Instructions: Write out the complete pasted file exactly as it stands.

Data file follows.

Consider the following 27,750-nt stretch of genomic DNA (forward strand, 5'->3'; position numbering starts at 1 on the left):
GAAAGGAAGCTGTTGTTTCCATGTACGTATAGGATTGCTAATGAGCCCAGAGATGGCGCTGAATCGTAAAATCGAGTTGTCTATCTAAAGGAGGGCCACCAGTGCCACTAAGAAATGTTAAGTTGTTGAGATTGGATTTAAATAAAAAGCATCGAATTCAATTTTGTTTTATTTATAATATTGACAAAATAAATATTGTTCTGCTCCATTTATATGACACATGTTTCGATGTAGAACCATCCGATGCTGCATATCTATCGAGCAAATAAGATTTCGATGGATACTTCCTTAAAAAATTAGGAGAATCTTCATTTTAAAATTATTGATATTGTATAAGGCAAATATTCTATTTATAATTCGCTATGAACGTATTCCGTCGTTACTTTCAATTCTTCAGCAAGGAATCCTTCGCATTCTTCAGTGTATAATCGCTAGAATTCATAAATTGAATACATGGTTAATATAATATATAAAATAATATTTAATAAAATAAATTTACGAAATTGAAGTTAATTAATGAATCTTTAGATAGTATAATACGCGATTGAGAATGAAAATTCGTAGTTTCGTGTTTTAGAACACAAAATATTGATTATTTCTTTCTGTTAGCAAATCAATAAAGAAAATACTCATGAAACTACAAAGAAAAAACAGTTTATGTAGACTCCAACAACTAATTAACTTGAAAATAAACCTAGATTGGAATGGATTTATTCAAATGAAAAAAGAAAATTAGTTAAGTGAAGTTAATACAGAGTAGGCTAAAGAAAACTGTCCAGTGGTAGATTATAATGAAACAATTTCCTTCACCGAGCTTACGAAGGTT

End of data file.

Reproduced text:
Consider the following 27,750-nt stretch of genomic DNA (forward strand, 5'->3'; position numbering starts at 1 on the left):
GAAAGGAAGCTGTTGTTTCCATGTACGTATAGGATTGCTAATGAGCCCAGAGATGGCGCTGAATCGTAAAATCGAGTTGTCTATCTAAAGGAGGGCCACCAGTGCCACTAAGAAATGTTAAGTTGTTGAGATTGGATTTAAATAAAAAGCATCGAATTCAATTTTGTTTTATTTATAATATTGACAAAATAAATATTGTTCTGCTCCATTTATATGACACATGTTTCGATGTAGAACCATCCGATGCTGCATATCTATCGAGCAAATAAGATTTCGATGGATACTTCCTTAAAAAATTAGGAGAATCTTCATTTTAAAATTATTGATATTGTATAAGGCAAATATTCTATTTATAATTCGCTATGAACGTATTCCGTCGTTACTTTCAATTCTTCAGCAAGGAATCCTTCGCATTCTTCAGTGTATAATCGCTAGAATTCATAAATTGAATACATGGTTAATATAATATATAAAATAATATTTAATAAAATAAATTTACGAAATTGAAGTTAATTAATGAATCTTTAGATAGTATAATACGCGATTGAGAATGAAAATTCGTAGTTTCGTGTTTTAGAACACAAAATATTGATTATTTCTTTCTGTTAGCAAATCAATAAAGAAAATACTCATGAAACTACAAAGAAAAAACAGTTTATGTAGACTCCAACAACTAATTAACTTGAAAATAAACCTAGATTGGAATGGATTTATTCAAATGAAAAAAGAAAATTAGTTAAGTGAAGTTAATACAGAGTAGGCTAAAGAAAACTGTCCAGTGGTAGATTATAATGAAACAATTTCCTTCACCGAGCTTACGAAGGTT